MassFX provides tools for creating rigid bodies as well as adjusting their settings and their physical meshes: objects' representations within the simulation.
You create a rigid body by applying a MassFX Rigid Body modifier to an object. You can do this from the Modify panel, with the Rigid Body flyout on the , or via the commands on the Animation menu Simulation - MassFX Rigid Bodies submenu.
The different toolbar buttons and menu commands all create the same modifier while setting the value of the Rigid Body Type parameter based on your choice. You are free to change the type of the rigid body after creation. For more information on the different rigid body types, see " ".
If you tried the preceding procedure, you saw that the MassFX simulation moves dynamic rigid bodies in the scene. Clicking (Reset Simulation) moves all dynamic rigid bodies back to their starting positions. This starting spot is referred to as the "initial transform" of the dynamic rigid body.
How does MassFX know where this transform is? By default, any change you make to the position or rotation of a dynamic rigid body when the time slider is at the first frame automatically updates the initial transform. Any changes you make to the transform of a dynamic rigid body when the Time Slider is not on the first frame will be lost when you click (Reset Simulation).
The Density and Mass parameters for a physical material are tied together through the volume of the object. For example, a tiny steel pin and a large steel bollard both have a density around 7.85 g/cm3, but (of course) the pin has a mass that is far less. Heavier objects carry more inertia and can more easily push light objects out of their way.
To make a dynamic rigid body fall faster, you might try increasing its density (or mass) in the Physical Material rollout for the modifier, but that won't do anything. In the idealized world (ignoring air resistance), objects of different sizes and weights all fall at the same speed. (Perhaps you remember something apocryphal about Galileo dropping things from the Leaning Tower of Pisa?) The only ways that you can make an object fall faster are to either:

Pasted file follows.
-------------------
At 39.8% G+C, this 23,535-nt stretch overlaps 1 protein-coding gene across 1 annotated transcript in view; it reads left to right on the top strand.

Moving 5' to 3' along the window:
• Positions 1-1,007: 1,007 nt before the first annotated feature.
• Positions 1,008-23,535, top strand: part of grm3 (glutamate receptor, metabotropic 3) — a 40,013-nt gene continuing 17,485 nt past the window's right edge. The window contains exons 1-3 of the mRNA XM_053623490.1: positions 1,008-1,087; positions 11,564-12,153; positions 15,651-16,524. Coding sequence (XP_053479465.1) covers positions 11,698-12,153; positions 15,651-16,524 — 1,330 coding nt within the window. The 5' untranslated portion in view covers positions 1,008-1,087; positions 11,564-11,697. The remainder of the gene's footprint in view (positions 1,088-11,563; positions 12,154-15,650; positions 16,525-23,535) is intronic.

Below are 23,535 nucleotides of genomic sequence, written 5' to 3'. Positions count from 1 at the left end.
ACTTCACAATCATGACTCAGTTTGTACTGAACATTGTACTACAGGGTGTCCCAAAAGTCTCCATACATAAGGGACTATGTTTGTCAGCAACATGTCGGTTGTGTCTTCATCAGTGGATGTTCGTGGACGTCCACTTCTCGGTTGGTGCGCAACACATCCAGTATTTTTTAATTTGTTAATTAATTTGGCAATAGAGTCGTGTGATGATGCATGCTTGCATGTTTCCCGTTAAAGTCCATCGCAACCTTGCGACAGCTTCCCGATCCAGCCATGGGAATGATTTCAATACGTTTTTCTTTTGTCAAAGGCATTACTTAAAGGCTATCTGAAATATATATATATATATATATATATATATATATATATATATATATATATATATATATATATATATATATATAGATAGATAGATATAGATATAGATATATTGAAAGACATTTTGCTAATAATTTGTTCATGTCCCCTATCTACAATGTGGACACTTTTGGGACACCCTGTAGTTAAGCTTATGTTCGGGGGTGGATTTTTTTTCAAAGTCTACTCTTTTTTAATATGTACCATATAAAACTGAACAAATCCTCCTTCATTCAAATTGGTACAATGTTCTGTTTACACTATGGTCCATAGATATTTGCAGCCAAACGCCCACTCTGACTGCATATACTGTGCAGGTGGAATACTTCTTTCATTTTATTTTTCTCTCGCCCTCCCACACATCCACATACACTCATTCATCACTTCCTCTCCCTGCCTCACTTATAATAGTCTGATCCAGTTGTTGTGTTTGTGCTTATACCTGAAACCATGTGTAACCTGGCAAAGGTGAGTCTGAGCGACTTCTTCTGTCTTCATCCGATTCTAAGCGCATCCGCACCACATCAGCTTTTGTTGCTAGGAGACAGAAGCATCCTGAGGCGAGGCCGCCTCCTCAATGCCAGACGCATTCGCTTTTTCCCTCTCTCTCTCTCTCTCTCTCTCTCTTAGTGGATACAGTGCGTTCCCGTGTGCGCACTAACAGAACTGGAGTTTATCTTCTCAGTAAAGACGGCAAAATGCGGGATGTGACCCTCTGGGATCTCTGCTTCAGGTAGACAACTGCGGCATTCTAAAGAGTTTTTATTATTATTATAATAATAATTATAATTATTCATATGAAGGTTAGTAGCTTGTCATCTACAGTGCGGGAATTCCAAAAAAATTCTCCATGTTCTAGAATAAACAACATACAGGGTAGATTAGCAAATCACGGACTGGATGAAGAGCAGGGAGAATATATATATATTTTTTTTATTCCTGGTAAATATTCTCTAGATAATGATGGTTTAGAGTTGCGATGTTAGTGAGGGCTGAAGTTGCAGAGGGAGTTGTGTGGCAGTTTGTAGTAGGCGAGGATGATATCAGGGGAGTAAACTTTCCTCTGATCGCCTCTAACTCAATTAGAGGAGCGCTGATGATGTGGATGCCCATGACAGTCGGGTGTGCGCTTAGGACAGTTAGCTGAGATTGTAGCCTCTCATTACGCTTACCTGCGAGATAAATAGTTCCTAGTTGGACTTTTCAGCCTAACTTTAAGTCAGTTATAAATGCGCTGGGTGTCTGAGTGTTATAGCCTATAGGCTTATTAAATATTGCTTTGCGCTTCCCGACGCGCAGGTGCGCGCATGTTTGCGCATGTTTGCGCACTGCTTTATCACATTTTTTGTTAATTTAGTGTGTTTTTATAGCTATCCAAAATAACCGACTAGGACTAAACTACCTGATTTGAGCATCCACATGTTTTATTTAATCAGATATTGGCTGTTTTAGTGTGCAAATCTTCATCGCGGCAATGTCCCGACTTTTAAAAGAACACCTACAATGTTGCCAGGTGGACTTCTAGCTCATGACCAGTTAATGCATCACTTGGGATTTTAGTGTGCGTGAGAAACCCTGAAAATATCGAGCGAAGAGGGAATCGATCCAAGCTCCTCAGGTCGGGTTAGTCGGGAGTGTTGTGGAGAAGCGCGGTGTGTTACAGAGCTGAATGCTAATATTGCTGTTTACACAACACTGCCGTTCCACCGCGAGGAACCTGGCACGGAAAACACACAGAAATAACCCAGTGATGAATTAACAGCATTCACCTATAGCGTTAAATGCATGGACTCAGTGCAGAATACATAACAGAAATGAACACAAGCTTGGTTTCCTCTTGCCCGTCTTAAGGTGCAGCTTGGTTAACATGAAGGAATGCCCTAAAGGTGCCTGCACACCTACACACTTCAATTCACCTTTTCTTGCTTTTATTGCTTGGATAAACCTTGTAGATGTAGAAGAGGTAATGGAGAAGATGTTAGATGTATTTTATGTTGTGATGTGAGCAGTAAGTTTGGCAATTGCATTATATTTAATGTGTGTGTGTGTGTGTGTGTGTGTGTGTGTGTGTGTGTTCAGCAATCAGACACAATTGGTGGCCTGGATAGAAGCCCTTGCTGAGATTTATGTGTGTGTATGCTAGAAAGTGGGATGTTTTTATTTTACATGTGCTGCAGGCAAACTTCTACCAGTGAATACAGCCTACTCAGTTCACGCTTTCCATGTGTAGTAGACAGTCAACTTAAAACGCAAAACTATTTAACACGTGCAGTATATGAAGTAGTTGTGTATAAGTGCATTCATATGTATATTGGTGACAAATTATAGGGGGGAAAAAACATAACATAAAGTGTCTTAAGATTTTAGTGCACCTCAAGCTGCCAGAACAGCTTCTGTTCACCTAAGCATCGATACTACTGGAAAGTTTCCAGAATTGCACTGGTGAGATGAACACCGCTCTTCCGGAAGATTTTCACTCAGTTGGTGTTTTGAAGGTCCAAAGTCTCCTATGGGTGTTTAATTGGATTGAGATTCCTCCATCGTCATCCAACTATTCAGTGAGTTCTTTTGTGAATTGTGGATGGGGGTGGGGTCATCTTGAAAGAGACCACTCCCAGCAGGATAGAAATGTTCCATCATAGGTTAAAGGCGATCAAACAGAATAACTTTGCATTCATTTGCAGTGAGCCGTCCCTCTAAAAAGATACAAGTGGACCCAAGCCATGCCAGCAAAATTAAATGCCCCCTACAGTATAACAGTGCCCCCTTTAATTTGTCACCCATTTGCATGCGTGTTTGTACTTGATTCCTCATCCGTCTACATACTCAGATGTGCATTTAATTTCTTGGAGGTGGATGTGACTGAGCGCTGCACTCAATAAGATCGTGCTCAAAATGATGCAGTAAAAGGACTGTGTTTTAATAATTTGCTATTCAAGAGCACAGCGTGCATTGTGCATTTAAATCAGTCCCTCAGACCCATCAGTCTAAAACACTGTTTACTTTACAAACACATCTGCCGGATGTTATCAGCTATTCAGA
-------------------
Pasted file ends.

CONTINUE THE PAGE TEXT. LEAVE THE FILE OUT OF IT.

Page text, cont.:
In a graphics-only world, a brick tower 50 feet tall seen by a person six feet tall standing 10 feet away appears identical to a brick tower 500 feet feet tall seen by a giant 60 feet tall standing 100 feet away. However, a (gigantic) brick falling from that (enormous) 500 feet tower is going to take a lot longer to hit the ground than a (normal) brick falling from just 50 feet up. If you are looking through the giant's eyes while thinking you are a human, you are going to wonder why the brick is falling so slowly.
So if your simulation feels like it is on the moon, before cranking up the gravity, first check how big everything is. You can almost hear your high-school teacher saying, "When it comes to physics, units matter!".
The amount of friction you apply to an object determines how easily it slides along other surfaces. For example, a teflon cube on a teflon table with friction values of 0.05 (almost no friction) will slide almost indefinitely before coming to a stop. Conversely, two pieces of sandpaper-covered-blocks with friction values of 0.95 (almost full friction) will almost never slide on each other.
If you've every tried to push a car or a couch, you may have noticed that it's hard to get it moving, and easier once you're underway. For realistic results, the static friction value should usually be higher than the dynamic friction value.